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Details of Grant 

EPSRC Reference: EP/M008517/2
Title: Writing nanomagnets: Investigation of new magnetic nanostructures fabricated by focussed electron and ion beams
Principal Investigator: Fernandez-Pacheco, Dr A
Other Investigators:
Researcher Co-Investigators:
Project Partners:
Lawrence Berkeley National Laboratory Oxford Instruments Ltd Synchrotron SOLEIL
Toshiba University of Zaragoza
Department: School of Physics and Astronomy
Organisation: University of Glasgow
Scheme: EPSRC Fellowship
Starts: 01 July 2018 Ends: 30 September 2019 Value (£): 189,738
EPSRC Research Topic Classifications:
Materials Synthesis & Growth
EPSRC Industrial Sector Classifications:
Related Grants:
Panel History:  
Summary on Grant Application Form
The objective of this fellowship is the investigation of new nanomagnetic materials fabricated by focussed electron and ion beam deposition (FEBID/FIBID), which has a huge technological interest for spintronic applications.

Nanomagnets are magnetic systems with nanometric dimensions, i.e. they are formed just by a few atoms along their length, width and/or thickness. Because their dimensions become of the order of the fundamental lengths governing their properties, they behave differently from macroscopic magnets, which has made possible their exploitation in many applications. In particular, the development of new types of nanomagnets is one of the key ingredients for the vast increase in computer performance during the last decades, since both storage and sensing part of hard disk drives are formed by this type of nanostructures.

In order to continue the exponential increase in computing performance, new technologies should involve greater miniaturisation, higher speeds and lower power consumption. Spintronics is the area of electronics which exploits new physical phenomena in nanomagnets to store and process information, and some spintronic devices such as STT-MRAMs or racetrack memories have been proposed as promising alternatives to CMOS technology. However, it is clear that in order to have a revolutionary impact in computing, spintronics needs of new ways to fabricate magnetic nanostructures. Standard processes used now to pattern magnetic systems at the nanoscale are based on thin film deposition using physical methods and lithography techniques using masks and resists; these top-down methods are facing their physical limits and RAM and CPU operations are fully dominated by transistor technology. It is therefore urgently needed to study more advanced fabrication techniques which use bottom-up approaches, where molecules serve as building blocks for the fabrication of functional nanomaterials.

The techniques to be used in this project, (FEBID/FIBID) are direct-writing nanolithography techniques based on the local chemical vapour deposition of gas molecules adsorbed on a substrate as a result of the interaction with high energy focussed beams of electrons or ions (SEM or FIB). These ultra-high resolution rapid processing techniques are extremely flexible, not needing either masks or resists. Specifically, they have a unique capability to fabricate complex three-dimensional nanostructures on any surface. The main drawback usually found when using these processes is that due to the poor decomposition efficiency of the molecules under focussed beams, the material deposited is a mixture of elements coming from the precursor gas molecules, having properties far from those pursued. Magnetic materials are however the exception to this negative scenario, since under the appropriate growth conditions and using carbonyls of 3d-ferromagnetic metals, pure magnetic materials can be directly deposited.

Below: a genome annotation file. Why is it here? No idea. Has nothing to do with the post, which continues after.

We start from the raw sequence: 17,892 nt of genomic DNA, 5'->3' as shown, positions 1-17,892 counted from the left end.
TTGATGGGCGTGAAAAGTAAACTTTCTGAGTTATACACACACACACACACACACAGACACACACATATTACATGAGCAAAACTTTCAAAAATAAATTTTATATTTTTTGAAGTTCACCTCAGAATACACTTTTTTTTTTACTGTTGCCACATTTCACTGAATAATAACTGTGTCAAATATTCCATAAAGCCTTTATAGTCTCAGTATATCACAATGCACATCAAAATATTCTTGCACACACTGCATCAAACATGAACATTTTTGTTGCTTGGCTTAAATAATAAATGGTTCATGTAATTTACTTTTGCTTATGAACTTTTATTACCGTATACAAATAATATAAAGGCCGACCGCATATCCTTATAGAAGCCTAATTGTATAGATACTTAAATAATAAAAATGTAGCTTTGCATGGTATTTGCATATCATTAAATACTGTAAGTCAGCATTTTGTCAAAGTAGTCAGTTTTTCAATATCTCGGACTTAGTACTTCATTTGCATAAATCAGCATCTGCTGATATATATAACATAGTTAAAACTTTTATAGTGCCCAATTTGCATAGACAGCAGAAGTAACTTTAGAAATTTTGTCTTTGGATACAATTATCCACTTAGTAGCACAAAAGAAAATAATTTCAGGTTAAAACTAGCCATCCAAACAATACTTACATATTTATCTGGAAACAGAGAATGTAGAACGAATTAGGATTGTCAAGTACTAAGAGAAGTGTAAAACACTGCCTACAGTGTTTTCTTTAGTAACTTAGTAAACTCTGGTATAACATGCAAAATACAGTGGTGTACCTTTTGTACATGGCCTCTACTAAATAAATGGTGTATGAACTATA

Due to the recent birth of these techniques, previous results using FEBID/FIBID of magnetic materials have been mostly devoted to study the purity of the deposits and to reproduce results previously obtained by standard patterning techniques. This project will go several steps further exploiting the unique capabilities of FE/IBID for the fabrication of magnetic nanostructures. By varying the deposition conditions, a new set of nanomagnetic materials will be studied, where the microstructure and composition will be controlled at the nanoscale. By combining gas precursors and focussed beams, different types of magnetic compounds will be fabricated, as well as multi-layered nanostructures. Moreover, the growth of complex three-dimensional nanomagnets will permit to create the first devices which can store and process magnetic information in all three directions. In order to characterise these systems, a combination of magnetic, structural and spectroscopy techniques together with magnetic imaging and simulations will be used.
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